You are simply way out of touch with the understandings of these terms and what is expected. I gave the criteria used by Ehrman. I gave the definition of evidence according to the federal rules of evidence. I gave the definition of hearsay according to those rules. You are fighting the definitions and standards used by experts (without offering any replacement) because you want try to maintain your claim there is no evidence for God.

        It is not a reasonable position and that is why most atheists would say there is insufficient evidence for God.

      2. Bart Ehrman is a historian. He has concluded that there likely was a man who thought he was the Jewish messiah. This is because we have from other sources that also have men who thought they were the Jewish messiah, that there was upheaval in the Jewish religion at that time, etc. He does not take the bible alone evidence. It is a claim that is supported by evidence from other sources that there was a human being, not the magical savior you try to claim existed and not the god you claim exists and is defined and described in the bible. I find it curious when Christians want to claim that there’s evidence for a historical man, but that is not the entity that they worship.

        It is solely your opinion that I am out of touch, an opinion that is not supported by evidence. You want to hide behind legal terms as if they are some how different than other definitions of claim and evidence. I offer the definitions and standards that historians and legal experts use, and I am no twisting them like you are.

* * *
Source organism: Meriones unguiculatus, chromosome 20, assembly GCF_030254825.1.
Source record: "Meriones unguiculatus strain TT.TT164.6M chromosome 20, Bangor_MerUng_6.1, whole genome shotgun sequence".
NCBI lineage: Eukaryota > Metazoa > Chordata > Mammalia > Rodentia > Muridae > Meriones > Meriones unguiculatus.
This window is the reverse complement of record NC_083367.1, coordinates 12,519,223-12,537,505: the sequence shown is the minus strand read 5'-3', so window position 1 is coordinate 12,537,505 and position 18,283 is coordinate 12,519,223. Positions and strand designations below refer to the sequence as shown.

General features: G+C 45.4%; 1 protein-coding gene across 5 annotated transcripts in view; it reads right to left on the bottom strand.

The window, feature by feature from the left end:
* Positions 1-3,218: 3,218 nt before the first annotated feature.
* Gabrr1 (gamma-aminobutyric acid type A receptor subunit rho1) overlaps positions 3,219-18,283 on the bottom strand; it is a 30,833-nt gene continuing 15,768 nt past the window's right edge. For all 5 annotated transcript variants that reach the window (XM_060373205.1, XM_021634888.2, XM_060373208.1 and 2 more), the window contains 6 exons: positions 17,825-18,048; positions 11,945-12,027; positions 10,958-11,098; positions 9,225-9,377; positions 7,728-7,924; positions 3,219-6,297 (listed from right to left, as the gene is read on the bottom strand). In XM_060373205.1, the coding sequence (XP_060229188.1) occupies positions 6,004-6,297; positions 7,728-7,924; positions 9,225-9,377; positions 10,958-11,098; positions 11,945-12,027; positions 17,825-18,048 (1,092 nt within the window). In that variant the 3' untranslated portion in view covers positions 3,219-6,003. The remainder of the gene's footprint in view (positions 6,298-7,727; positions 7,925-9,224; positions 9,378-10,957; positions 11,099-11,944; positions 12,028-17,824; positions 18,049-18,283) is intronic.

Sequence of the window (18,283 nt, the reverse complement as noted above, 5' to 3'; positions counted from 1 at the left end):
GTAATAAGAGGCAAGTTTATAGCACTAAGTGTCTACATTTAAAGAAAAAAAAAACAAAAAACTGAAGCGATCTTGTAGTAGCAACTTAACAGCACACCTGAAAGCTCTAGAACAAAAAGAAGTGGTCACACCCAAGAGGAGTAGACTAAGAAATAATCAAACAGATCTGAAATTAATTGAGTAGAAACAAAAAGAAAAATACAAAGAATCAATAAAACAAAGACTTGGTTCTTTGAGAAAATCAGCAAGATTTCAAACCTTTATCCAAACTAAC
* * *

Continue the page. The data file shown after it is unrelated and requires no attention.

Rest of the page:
You keep trying to claim I don’t have a reasonable position and you have yet to support that claim too. Most atheists would say that there is no evidence for the god of your bible since there is no evidence for the supposed events of the bible and plenty of evidence for other things happening during the claimed times of the bible events; we have both positive and negative evidence that they never happened. Many atheists may say that there is insufficient evidence for *a* god, one too vague to determine actions and intent. I myself have no problem saying that.

      3. If the events of the bible actually happened, it would seem they would be taught in secular schools as part of world history. But they aren’t. And I don’t think it’s because of bias against Christianity. I think it’s because, as Val has said, there are no evidential remains of the battles, people, and/or civilizations written about in the bible.

        And there is definitely no substantive evidence to validate the writings of Paul, who for all intents and purposes, is the author of Christianity. In fact, search as they may, biblical scholars has been unable to confirm that Paul even existed.